9. Johnathan Motley, Baylor: The beauty of Baylor this year is that they don’t really have one guy that they totally rely on, which makes it hard to pick out one player as their MVP or Player of the Year candidate. Motley is their leading scorer and second-leading rebounder. And he’s probably the player that can least afford to play without, mainly because he’s really, really good. So he’s the easy choice to make this list.
10. Markelle Fultz, Washington: Fultz’s one season in college can be summed up by what happened in his one game last week. Fultz finished with 26 points, 11 assists, nine boards and two blocks in his first career Pac-12 game, but he shot 11-for-26 from the floor, turned the ball over six times and, most importantly, lost at home to Washington State.
JUST MISSED THE CUT
Joel Berry II, North Carolina
Yante Maten, Georgia
Lauri Markkanen, Arizona
Kelan Martin, Butler
Amile Jefferson, Duke
Melo Trimble, Maryland
Jawun Evans, Oklahoma State
Alec Peters, Valparaiso
Marcus Foster, Creighton
Bonzie Colson, Notre Dame
T.J. Leaf, UCLA
Jock Landale, Saint Mary’s
VIDEO: Malik Monk with a ridiculous coast-to-coast bucket
1. Josh Hart, Villanova: Hart is now averaging 20.1 points on the season after a 26-point outburst in Villanova’s win over Temple. The Wildcats likely won’t be challenged again until a New Year’s Eve trip to Omaha to take on Creighton, followed by a visit to Indianapolis for Butler four days later. That that means is that, barring a catastrophic injury, Hart is going to enter league play as the favorite to win National Player of the Year.
2. Frank Mason III, Kansas: Mason’s numbers this season are ridiculous: he’s averaging 20.3 points, 5.6 assists and 4.6 boards while shooting, as a point guard, 56 percent from the floor and 52.3 percent from three. His two best games came in the two biggest games of the year for the Jayhawks. But what I think is the most remarkable about Mason’s season has been his consistency. He’s scored 18 points or handed out at least eight assists in every game this season. He’s finished with fewer than 18 points just once and fewer than five assists just twice. Only twice has he turned the ball over more than three times. After starting the season 2-for-10 from three, he’s shot 60.5 percent from beyond the arc in the last eight games.
In a year with arguably the best crop of point guards we’ve ever seen in college hoops, Mason has been the best of the bunch. Considering some of the other names on this list, that should tell you something.
3. Lonzo Ball, UCLA: Ball was just OK, by his standards, in two UCLA wins last week. He had 13 points, 10 boards and seven assists in a 40-point win over UCSB and eight points, nine boards and nine assists in a 13-point win over Ohio State. Imagine being so good that averaging 10.5 points, 9.5 boards and 8.0 assists in two games is considered “just OK”.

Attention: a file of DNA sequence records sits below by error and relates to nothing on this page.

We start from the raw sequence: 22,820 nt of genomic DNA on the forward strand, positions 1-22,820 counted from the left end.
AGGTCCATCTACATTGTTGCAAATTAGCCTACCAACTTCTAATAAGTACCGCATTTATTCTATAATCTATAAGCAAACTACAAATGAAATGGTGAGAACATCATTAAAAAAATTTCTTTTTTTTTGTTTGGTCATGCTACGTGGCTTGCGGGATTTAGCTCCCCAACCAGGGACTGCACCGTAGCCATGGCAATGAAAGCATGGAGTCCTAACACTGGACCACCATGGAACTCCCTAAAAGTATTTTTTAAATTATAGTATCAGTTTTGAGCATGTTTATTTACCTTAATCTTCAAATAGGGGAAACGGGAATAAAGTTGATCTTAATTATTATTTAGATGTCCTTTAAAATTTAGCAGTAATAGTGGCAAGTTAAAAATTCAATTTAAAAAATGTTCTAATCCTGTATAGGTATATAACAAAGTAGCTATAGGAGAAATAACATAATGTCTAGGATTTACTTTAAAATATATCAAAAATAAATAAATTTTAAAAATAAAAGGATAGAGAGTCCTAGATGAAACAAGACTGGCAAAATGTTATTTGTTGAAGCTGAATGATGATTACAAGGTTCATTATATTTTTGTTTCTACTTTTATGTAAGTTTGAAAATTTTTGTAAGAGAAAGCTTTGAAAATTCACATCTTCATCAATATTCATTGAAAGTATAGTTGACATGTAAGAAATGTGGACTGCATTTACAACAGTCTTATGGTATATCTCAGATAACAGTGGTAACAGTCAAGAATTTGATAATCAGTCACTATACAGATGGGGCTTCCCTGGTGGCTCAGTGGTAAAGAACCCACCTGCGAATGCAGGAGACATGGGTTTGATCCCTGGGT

4. Luke Kennard, Duke: He did it again on Monday night. With the Blue Devils caught totally out of rhythm against Tennessee State, a game in which they trailed 36-34 midway through the second half, Kennard was the savior. He finished with a team-high 24 points. At one point in the second half, Kennard had 22 points on 7-for-9 shooting while his teammates, combined, had 23 points on 6-for-29 shooting.
5. De’Aaron Fox, Kentucky 6. Malik Monk, Kentucky: What can be said about the 47 point outburst that Malik Monk had over the weekend that hasn’t been said yet? For me, the most important part of that performance was that head coach John Calipari showed a willingness to run set plays specifically designed to get Monk shots, and Monk showed the ability to score when those plays were run for him. This is big because, as we’ve said many times before, the way to attack Kentucky is to try and force them to play a half court game. Monk looks like he could be the antidote to that ailment.
But while Monk is getting all the accolades after the outburst that he had in Kentucky’s win over North Carolina, but I would make the argument that De’Aaron Fox has been the better player this season. He’s averaging 15.9 points, 7.2 assists and 1.7 steals as the guy that ignites that Kentucky transition game and the point man for their defense that, with the exception of games against UCLA and UNC, has been overwhelming. Put another way, I think Kentucky would be able to survive Monk getting in foul trouble or spraining an ankle better than they would if Fox was dealing with the same injury.